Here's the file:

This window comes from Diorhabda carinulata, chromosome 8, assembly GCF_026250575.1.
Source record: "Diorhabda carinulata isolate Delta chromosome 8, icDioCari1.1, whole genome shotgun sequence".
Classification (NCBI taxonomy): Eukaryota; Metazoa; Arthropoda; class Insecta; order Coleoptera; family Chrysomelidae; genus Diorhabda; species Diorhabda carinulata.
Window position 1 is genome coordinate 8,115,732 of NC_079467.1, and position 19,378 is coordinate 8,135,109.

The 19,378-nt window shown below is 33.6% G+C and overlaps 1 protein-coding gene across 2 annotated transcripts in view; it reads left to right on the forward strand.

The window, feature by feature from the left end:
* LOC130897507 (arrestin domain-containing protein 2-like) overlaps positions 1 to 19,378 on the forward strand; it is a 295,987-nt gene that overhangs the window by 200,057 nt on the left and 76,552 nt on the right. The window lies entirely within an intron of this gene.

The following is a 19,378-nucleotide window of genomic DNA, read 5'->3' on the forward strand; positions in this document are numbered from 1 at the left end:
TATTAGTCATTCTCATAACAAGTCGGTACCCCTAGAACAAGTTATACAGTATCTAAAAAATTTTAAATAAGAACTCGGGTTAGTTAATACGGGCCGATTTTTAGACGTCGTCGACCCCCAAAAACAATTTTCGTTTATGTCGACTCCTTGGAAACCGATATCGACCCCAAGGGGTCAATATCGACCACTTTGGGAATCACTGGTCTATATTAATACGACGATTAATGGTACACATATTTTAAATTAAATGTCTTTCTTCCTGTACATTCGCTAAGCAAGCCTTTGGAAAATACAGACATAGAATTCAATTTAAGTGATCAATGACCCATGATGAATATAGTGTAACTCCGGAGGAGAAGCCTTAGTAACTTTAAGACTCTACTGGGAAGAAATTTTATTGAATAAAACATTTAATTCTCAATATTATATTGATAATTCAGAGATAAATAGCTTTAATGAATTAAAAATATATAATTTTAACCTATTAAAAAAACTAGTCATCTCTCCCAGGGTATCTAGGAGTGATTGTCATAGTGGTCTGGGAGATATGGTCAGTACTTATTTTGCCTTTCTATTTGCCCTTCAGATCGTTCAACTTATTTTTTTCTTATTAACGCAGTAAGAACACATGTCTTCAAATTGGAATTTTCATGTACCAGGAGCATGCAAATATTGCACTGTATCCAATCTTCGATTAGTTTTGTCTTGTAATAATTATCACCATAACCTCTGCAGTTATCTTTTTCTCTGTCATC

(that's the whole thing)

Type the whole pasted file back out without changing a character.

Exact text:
This window comes from Diorhabda carinulata, chromosome 8, assembly GCF_026250575.1.
Source record: "Diorhabda carinulata isolate Delta chromosome 8, icDioCari1.1, whole genome shotgun sequence".
Classification (NCBI taxonomy): Eukaryota; Metazoa; Arthropoda; class Insecta; order Coleoptera; family Chrysomelidae; genus Diorhabda; species Diorhabda carinulata.
Window position 1 is genome coordinate 8,115,732 of NC_079467.1, and position 19,378 is coordinate 8,135,109.

The 19,378-nt window shown below is 33.6% G+C and overlaps 1 protein-coding gene across 2 annotated transcripts in view; it reads left to right on the forward strand.

The window, feature by feature from the left end:
* LOC130897507 (arrestin domain-containing protein 2-like) overlaps positions 1 to 19,378 on the forward strand; it is a 295,987-nt gene that overhangs the window by 200,057 nt on the left and 76,552 nt on the right. The window lies entirely within an intron of this gene.

The following is a 19,378-nucleotide window of genomic DNA, read 5'->3' on the forward strand; positions in this document are numbered from 1 at the left end:
TATTAGTCATTCTCATAACAAGTCGGTACCCCTAGAACAAGTTATACAGTATCTAAAAAATTTTAAATAAGAACTCGGGTTAGTTAATACGGGCCGATTTTTAGACGTCGTCGACCCCCAAAAACAATTTTCGTTTATGTCGACTCCTTGGAAACCGATATCGACCCCAAGGGGTCAATATCGACCACTTTGGGAATCACTGGTCTATATTAATACGACGATTAATGGTACACATATTTTAAATTAAATGTCTTTCTTCCTGTACATTCGCTAAGCAAGCCTTTGGAAAATACAGACATAGAATTCAATTTAAGTGATCAATGACCCATGATGAATATAGTGTAACTCCGGAGGAGAAGCCTTAGTAACTTTAAGACTCTACTGGGAAGAAATTTTATTGAATAAAACATTTAATTCTCAATATTATATTGATAATTCAGAGATAAATAGCTTTAATGAATTAAAAATATATAATTTTAACCTATTAAAAAAACTAGTCATCTCTCCCAGGGTATCTAGGAGTGATTGTCATAGTGGTCTGGGAGATATGGTCAGTACTTATTTTGCCTTTCTATTTGCCCTTCAGATCGTTCAACTTATTTTTTTCTTATTAACGCAGTAAGAACACATGTCTTCAAATTGGAATTTTCATGTACCAGGAGCATGCAAATATTGCACTGTATCCAATCTTCGATTAGTTTTGTCTTGTAATAATTATCACCATAACCTCTGCAGTTATCTTTTTCTCTGTCATC